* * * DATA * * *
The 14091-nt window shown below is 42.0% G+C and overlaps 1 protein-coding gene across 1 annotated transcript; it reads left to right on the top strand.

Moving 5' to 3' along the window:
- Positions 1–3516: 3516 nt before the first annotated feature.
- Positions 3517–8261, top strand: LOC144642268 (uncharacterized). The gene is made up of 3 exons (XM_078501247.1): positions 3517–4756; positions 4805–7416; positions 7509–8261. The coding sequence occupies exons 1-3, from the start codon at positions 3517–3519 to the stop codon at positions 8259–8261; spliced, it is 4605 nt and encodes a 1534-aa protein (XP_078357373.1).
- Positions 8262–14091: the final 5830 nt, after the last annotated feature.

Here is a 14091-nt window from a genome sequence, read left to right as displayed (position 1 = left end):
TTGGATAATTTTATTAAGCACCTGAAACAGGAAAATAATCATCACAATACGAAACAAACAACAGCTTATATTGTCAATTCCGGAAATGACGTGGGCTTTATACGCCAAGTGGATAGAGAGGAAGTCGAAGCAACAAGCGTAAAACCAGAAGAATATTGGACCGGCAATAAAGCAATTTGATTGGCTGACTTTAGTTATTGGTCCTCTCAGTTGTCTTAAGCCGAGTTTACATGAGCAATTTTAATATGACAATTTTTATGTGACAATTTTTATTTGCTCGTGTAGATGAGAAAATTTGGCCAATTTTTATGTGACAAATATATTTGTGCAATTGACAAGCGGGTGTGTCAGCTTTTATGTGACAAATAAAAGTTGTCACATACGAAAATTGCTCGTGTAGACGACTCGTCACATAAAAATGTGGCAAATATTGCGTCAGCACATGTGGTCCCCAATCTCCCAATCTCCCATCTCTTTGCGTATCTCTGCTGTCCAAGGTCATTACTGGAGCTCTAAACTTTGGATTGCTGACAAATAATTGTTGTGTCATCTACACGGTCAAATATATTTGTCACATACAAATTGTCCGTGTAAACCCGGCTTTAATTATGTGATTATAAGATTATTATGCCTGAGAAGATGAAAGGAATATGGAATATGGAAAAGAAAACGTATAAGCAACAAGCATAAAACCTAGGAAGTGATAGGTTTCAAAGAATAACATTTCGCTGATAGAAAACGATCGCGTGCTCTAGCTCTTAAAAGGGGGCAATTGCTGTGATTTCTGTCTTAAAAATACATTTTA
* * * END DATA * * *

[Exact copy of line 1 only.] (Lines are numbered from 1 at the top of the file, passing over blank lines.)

The 14091-nt window shown below is 42.0% G+C and overlaps 1 protein-coding gene across 1 annotated transcript; it reads left to right on the top strand.